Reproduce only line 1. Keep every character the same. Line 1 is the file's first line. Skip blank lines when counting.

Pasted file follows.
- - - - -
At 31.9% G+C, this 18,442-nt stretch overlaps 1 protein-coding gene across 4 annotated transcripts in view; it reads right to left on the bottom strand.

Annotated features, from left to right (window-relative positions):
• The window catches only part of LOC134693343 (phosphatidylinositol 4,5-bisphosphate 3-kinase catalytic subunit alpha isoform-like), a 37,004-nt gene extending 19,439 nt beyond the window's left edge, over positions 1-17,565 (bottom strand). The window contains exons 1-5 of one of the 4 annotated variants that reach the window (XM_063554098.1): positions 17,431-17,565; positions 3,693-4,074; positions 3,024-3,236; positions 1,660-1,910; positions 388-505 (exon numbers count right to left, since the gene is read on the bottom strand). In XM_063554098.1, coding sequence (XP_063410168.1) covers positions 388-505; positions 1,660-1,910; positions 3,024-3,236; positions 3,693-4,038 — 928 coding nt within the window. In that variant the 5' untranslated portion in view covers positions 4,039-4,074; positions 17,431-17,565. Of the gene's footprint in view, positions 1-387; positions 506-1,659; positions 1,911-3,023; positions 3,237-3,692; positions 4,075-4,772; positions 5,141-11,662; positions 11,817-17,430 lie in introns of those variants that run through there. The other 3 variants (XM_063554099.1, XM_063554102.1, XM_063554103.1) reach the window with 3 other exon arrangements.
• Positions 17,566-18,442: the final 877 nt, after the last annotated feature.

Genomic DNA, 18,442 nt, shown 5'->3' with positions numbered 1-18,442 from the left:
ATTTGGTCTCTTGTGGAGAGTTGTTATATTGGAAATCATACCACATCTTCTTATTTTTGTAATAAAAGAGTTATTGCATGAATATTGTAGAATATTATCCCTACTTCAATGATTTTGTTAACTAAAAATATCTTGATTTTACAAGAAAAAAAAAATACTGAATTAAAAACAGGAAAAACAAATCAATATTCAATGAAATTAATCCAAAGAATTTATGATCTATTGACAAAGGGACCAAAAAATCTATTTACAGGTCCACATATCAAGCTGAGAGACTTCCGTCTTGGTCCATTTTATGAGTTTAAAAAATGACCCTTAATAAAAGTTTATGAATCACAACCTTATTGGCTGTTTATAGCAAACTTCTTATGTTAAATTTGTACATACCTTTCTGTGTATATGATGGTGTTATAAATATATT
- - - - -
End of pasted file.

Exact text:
At 31.9% G+C, this 18,442-nt stretch overlaps 1 protein-coding gene across 4 annotated transcripts in view; it reads right to left on the bottom strand.